Last Modified: Friday, November 01, 2013 6:20 PM
Louisiana is number one in the world for the number of people serving time in prison. That is a grim statistic that presents the state with all sorts of problems. The cost is tremendous for taxpayers but bringing those statistics down without endangering the public won’t be easy.
An unusual group made up of both liberals and conservatives recently met at the University of New Orleans’ Jefferson campus for a discussion of how to reduce the state’s incarceration rate, without harming public safety.
In the past two decades, Louisiana’s prison population has doubled, costing taxpayers billions of dollars. At the same time, the state’s prison industry is a thriving economic engine for many parishes.
Controlling the costs of maintaining the state’s prison population is critical, the panel members agreed. One way, according to Judge Federicka “Ricky” Wicker of the 5th Circuit Court of Appeals, is to move bedridden inmates to hospitals. Wicker said Louisiana has already transferred millions of dollars from the general fund to cover the medical expenses of inmates, but the number of prisoners requiring care continues to grow. The impending crisis will “skyrocket” by 2017, she said, because of the aging of those inmates who were sentenced as the Louisiana law that requires convicts to serve 85 percent of their sentences took effect.
Wicker’s proposed solution would allow for something called medical probation. Currently, ill inmates stay in prison, where the costs of their care is covered by the state. If they are transferred to hospitals or licensed hospice facilities, the inmates’ care would be covered under Medicare or Medicaid, Wicker said.
“These guys are on their death bed — the difference is whether they die in a hospital bed in a hospital, or die in a hospital bed behind Angola’s walls,” said state Rep. Joseph Lopinto, R-Metairie.
The challenge of changing sentencing laws is particularly difficult in Louisiana, Wicker said. She noted that many states she identified as southern and conservative, such as South Carolina and Texas, were able to push through changes within a year of identifying problems; incarceration rates in Texas, particularly, have dropped. The Louisiana Sentencing Commission, however, has made only modest gains since 2009. “Our culture is one of high sentencing,” Wicker said, so “our work is incremental.” Wicker serves on the Louisiana Sentencing Commission, as does Lopinto.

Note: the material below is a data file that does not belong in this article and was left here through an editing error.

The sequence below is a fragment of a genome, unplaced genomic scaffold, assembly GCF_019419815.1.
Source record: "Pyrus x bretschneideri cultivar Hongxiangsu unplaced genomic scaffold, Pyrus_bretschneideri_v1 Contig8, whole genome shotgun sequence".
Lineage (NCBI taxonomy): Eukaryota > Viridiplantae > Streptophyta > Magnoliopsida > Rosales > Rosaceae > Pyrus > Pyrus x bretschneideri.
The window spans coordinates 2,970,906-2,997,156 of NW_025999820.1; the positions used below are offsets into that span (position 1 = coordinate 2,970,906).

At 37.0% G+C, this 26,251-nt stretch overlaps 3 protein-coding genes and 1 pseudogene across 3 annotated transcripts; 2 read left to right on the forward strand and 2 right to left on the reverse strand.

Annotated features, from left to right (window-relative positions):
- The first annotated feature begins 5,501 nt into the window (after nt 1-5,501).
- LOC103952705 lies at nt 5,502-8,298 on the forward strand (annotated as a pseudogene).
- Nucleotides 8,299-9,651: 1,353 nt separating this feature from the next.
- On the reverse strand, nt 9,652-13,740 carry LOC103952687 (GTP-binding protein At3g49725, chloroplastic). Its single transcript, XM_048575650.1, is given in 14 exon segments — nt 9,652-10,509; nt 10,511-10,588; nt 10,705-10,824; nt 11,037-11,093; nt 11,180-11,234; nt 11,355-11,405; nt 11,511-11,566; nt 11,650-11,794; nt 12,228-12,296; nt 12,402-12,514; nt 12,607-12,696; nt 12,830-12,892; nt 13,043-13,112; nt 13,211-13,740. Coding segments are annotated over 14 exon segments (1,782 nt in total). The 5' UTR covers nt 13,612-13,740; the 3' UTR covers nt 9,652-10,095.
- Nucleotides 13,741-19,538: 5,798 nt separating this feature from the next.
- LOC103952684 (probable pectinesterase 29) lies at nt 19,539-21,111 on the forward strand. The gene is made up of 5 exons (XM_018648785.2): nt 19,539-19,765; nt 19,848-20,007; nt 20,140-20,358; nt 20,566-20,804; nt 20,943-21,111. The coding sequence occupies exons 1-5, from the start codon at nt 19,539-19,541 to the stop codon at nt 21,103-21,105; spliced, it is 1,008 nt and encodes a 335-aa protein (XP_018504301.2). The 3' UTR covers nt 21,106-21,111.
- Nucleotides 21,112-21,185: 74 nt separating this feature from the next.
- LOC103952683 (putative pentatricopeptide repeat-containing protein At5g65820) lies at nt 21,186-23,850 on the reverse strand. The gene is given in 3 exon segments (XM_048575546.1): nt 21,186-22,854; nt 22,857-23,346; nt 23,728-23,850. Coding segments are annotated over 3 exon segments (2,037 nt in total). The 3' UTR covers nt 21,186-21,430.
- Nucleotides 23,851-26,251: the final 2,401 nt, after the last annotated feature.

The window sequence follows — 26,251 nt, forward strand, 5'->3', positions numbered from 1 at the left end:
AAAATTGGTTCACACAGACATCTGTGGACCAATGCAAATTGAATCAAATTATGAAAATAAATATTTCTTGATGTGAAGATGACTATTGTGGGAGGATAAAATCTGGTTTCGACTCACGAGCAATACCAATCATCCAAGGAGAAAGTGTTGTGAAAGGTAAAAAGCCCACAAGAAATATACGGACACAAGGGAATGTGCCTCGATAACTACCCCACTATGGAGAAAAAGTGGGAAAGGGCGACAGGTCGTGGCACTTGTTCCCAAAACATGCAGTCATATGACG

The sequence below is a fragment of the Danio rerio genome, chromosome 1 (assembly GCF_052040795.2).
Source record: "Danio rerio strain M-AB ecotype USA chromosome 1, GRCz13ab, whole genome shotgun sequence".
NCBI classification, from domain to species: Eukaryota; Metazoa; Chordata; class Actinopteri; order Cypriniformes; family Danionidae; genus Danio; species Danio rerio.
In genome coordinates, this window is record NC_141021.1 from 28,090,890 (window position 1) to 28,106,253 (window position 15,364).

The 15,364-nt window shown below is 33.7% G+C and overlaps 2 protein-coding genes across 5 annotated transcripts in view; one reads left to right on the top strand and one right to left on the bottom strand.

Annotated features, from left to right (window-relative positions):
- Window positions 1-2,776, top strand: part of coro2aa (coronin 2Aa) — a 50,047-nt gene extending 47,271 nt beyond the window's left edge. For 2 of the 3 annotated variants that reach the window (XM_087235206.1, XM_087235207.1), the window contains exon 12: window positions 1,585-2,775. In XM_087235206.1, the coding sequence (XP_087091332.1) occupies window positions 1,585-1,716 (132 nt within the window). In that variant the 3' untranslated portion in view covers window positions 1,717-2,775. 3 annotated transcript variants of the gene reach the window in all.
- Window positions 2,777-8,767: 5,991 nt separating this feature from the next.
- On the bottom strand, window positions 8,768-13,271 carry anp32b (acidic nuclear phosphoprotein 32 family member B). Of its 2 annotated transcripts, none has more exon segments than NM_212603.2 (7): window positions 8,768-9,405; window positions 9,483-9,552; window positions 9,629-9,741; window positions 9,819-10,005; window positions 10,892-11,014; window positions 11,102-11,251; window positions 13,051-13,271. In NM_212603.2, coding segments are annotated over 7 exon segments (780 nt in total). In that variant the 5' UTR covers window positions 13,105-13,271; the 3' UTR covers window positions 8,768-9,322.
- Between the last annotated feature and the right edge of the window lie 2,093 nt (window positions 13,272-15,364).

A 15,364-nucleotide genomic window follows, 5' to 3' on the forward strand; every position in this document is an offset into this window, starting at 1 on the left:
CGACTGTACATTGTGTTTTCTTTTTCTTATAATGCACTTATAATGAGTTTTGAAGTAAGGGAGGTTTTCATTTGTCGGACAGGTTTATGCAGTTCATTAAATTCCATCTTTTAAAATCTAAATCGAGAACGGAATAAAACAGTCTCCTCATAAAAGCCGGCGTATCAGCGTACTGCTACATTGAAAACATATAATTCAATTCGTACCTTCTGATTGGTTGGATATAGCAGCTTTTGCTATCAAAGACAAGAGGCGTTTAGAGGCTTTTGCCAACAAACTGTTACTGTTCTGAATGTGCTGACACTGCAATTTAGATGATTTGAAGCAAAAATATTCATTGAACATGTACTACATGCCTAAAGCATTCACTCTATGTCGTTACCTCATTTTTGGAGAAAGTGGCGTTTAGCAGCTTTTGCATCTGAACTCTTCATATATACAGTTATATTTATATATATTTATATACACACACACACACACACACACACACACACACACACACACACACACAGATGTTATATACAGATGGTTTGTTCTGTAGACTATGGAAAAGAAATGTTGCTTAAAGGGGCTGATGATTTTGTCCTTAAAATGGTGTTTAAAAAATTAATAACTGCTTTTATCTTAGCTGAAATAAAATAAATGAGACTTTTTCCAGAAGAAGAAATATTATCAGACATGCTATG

“It’s politics,” chimed in Lopinto. “No one got elected by saying ‘I’m going to go up to Baton Rouge and let a bunch of people out of jail.’”
The Pelican Institute for Public Policy, which sponsored the discussion along with the ACLU, has been working with the Texas Public Policy Foundation to develop model legislation. “We don’t have to reinvent the wheel, don’t have to do anything exotic or creative,” said Kevin Kane, president of the Pelican Institute. “We just have to look at what other states are doing.”
This is a thorny problem that needs to be worked out. We didn’t get into this mess quickly and we won’t likely come out of it quickly either. But at least all parties now recognize we need to find better, less expensive ways to handle sentencing and the prison population without endangering the public.
This editorial was written by a member of the American Press Editorial Board. Its content reflects the collaborative opinion of the Board, whose members include Bobby Dower, Mike Jones, Jim Beam, Crystal Stevenson and Donna Price.